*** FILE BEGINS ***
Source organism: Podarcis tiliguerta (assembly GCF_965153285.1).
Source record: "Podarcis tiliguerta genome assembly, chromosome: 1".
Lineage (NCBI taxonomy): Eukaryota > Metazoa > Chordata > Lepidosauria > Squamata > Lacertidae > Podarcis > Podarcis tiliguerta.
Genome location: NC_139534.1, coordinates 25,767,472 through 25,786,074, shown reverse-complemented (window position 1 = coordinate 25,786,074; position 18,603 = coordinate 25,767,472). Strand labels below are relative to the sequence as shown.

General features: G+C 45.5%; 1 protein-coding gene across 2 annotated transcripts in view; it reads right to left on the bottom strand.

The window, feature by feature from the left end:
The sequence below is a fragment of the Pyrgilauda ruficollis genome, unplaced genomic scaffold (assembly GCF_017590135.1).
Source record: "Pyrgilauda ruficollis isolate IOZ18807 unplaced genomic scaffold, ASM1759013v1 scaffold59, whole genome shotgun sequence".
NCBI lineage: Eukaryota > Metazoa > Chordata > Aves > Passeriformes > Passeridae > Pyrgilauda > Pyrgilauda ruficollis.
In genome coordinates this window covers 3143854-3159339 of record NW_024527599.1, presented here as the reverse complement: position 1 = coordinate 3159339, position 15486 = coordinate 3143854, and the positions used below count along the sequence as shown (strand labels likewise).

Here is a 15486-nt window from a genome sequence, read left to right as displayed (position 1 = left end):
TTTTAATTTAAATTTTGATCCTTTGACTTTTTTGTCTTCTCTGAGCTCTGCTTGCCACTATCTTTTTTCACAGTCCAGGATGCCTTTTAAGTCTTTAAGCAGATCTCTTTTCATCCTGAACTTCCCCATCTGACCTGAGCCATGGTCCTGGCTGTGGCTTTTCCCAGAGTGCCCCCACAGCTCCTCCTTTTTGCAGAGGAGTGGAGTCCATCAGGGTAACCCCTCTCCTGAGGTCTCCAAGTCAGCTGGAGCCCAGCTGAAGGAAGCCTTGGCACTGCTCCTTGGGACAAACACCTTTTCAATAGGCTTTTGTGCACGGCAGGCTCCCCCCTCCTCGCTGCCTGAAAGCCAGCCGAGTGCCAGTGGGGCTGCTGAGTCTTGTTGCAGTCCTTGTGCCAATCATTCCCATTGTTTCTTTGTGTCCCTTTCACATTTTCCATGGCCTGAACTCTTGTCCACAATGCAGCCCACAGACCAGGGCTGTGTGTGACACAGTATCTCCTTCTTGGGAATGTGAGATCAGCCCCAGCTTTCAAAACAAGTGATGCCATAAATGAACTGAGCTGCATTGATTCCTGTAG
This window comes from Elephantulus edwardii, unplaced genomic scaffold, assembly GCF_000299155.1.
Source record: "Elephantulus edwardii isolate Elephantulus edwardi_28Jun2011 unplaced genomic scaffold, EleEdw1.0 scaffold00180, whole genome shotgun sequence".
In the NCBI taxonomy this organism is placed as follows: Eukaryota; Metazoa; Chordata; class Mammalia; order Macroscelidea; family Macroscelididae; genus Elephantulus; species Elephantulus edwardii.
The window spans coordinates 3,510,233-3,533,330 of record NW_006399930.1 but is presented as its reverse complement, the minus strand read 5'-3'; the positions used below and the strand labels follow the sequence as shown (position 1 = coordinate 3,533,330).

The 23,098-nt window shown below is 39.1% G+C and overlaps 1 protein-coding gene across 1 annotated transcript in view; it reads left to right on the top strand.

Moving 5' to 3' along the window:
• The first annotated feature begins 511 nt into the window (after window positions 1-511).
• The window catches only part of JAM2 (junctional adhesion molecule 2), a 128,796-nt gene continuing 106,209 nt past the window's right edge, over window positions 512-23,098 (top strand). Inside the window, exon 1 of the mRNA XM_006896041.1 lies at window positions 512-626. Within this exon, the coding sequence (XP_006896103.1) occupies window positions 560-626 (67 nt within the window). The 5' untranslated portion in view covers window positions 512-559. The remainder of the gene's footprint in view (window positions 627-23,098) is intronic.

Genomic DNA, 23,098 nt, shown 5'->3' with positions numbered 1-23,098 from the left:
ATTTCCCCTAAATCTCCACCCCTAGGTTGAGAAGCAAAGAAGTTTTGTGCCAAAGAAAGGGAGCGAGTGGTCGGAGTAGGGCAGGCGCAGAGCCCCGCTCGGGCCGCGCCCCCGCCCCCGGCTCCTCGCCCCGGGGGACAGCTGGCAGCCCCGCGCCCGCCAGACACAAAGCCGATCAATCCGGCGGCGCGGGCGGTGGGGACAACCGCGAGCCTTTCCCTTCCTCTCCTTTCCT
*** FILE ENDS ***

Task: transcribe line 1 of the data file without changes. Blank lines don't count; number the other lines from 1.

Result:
Source organism: Podarcis tiliguerta (assembly GCF_965153285.1).